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Moses Lake man dies in crash near Warden

A 19-year-old Moses Lake man died this morning from injuries suffered during a one vehicle collision north of Warden.

Tanner Justin Gonsalez was driving a 1991 Ford F-150 southbound on County Road U-Southeast around 7:30 a.m. Preliminary evidence suggests Gonsalez lost control on the icy roadway and crashed in the 6700 block of U-Southeast. Gonsalez was not wearing a seatbelt and was ejected. He died at the scene.

“As winter approaches and the temperatures drop, I’m asking all motorists to be extra careful for icy road conditions,” said Sheriff Tom Jones. “This is a terrible thing to happen right before the holiday season, and I ask everyone to keep the Gonsalez family in thoughts and prayers.”

The investigation is continuing and it is not yet known if drugs or alcohol contributed to the crash.

Gonsalez’s body is in the care of Grant County Coroner Craig Morrison whose staff will conduct and autopsy. Gonsalez’s family has been notified.

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INBC and PSBC host Apple Cup Blood Drive competition

INBC and PSBC host Apple Cup Blood Drive competition

Cougar and Huskies fans have yet another reason to get competitive this week. This year, the Inland Northwest Blood Center (INBC) and the Puget Sound Blood Center (PSBC) have teamed up host an Apple Cup Blood Drive to see which fan base can donate the most blood for Washington.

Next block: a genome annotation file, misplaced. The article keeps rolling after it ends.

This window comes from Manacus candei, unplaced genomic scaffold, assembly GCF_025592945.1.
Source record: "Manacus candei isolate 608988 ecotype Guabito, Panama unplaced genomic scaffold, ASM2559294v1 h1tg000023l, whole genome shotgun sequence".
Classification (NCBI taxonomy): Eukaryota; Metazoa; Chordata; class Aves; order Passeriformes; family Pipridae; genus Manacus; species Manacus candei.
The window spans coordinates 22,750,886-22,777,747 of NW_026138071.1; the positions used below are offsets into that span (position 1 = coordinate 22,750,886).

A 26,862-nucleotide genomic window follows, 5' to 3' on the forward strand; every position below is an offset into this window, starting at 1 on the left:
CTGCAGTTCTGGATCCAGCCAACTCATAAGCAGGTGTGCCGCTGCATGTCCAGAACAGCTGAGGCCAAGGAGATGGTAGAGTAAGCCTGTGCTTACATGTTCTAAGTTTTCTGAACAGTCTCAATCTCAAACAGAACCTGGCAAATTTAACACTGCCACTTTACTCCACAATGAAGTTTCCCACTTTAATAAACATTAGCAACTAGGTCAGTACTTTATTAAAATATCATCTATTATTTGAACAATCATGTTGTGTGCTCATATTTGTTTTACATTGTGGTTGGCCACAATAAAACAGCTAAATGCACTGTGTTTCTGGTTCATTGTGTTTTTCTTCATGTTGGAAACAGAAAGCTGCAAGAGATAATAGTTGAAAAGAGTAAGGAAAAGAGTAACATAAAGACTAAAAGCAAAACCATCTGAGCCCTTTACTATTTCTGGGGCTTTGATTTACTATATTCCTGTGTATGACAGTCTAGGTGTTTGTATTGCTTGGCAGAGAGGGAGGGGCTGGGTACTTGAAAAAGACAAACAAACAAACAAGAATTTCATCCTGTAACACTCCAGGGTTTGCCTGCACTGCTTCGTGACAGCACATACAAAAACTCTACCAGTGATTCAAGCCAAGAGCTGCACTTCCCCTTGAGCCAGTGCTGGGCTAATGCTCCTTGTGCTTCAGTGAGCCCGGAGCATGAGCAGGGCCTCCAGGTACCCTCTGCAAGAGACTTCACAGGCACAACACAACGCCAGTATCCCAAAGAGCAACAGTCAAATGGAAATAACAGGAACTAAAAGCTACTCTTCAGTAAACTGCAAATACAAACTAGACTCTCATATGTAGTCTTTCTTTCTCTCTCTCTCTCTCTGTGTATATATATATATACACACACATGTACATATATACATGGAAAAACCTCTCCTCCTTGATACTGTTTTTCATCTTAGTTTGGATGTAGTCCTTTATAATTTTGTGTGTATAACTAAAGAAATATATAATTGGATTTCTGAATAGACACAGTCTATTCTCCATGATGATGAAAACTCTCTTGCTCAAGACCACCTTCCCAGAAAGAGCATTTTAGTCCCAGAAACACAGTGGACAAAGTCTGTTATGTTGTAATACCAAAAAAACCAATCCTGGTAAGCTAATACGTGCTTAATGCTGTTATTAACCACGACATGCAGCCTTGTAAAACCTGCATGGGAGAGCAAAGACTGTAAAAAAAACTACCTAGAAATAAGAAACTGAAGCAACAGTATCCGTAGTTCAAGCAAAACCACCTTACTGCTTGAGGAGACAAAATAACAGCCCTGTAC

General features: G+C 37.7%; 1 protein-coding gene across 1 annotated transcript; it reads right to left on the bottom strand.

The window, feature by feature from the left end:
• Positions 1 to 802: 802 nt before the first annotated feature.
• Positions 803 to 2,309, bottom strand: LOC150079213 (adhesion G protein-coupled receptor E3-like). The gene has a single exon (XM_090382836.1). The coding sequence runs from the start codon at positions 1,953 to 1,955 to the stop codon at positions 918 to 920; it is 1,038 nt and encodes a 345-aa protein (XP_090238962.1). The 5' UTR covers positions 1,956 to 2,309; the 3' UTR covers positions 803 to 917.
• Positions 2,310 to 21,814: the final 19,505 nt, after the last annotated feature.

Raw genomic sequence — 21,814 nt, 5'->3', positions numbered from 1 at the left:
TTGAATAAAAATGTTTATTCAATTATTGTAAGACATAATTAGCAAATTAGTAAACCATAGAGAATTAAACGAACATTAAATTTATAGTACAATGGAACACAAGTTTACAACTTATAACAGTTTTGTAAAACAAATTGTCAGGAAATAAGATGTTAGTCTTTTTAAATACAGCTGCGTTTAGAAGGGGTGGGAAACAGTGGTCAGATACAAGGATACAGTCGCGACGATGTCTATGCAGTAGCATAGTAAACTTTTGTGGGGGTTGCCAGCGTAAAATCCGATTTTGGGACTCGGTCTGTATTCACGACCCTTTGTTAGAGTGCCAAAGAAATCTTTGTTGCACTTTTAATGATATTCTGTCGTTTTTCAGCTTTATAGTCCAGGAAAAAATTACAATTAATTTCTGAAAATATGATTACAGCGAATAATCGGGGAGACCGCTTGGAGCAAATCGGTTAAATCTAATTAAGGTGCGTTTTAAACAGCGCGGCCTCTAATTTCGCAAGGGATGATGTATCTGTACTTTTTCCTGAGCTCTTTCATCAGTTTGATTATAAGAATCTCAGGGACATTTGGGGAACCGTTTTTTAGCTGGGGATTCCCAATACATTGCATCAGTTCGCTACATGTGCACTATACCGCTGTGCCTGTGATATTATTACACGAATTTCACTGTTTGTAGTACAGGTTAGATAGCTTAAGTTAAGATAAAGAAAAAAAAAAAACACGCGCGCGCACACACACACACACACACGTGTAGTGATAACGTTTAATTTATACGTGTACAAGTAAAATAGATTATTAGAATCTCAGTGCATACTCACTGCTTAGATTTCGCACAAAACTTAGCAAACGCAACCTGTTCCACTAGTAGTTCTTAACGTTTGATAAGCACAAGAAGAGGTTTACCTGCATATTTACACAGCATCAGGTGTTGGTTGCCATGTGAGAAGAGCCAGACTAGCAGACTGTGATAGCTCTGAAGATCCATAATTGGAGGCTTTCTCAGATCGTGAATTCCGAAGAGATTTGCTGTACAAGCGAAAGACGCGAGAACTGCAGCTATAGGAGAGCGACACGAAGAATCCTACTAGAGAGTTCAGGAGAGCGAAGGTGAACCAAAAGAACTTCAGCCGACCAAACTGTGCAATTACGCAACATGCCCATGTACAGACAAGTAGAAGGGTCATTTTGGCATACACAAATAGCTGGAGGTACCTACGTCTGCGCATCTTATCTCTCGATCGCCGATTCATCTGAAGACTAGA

Along with providing one group of fans additional bragging rights, donors will have a chance to win one of two $500 Visa Gift cards. INBC's Marketing Communication Officer, Elizabeth Giles, said as of Friday, Husky fans led by 100 donations, but the Cougs still have plenty of opportunities to catch up this week.


Gonzaga accounting students need votes to make national finals

Gonzaga accounting students have made the PWC National Accounting Case Competition Semi-Finals, but they need the public's help to move on to the national finals.

Gonzaga's team was selected as one of five schools given the chance to move on to the competition's national finals via a social media competition. The other teams competing in this competition are Villanova University, University of Texas, University of Connecticut, and University of Arizona.

Each of the teams had two days to post a video to the PWC Facebook page. At the end of the week, the video with the most votes will move on to the national finals competition in New York City.

Wanapum Reservoir begins filling over coming weeks

After nearly 10 months of working around the clock to repair and strengthen Wanapum Dam’s spillway, Grant County PUD will soon be able to raise the reservoir behind the dam.

Subject to the approval of the Federal Energy Regulatory Commission (FERC), the river level will begin to gradually fill sometime between November 24 and December 11 based on river flows and structural-integrity measurements. When complete, the river will be restored approximately 17 feet above current levels.

This partial refill will take between six and 18 days to reach the target elevation. This increased reservoir level will allow fish ladders to resume normal operations and allow the utility greater flexibility in managing hydroelectric generation over the winter months.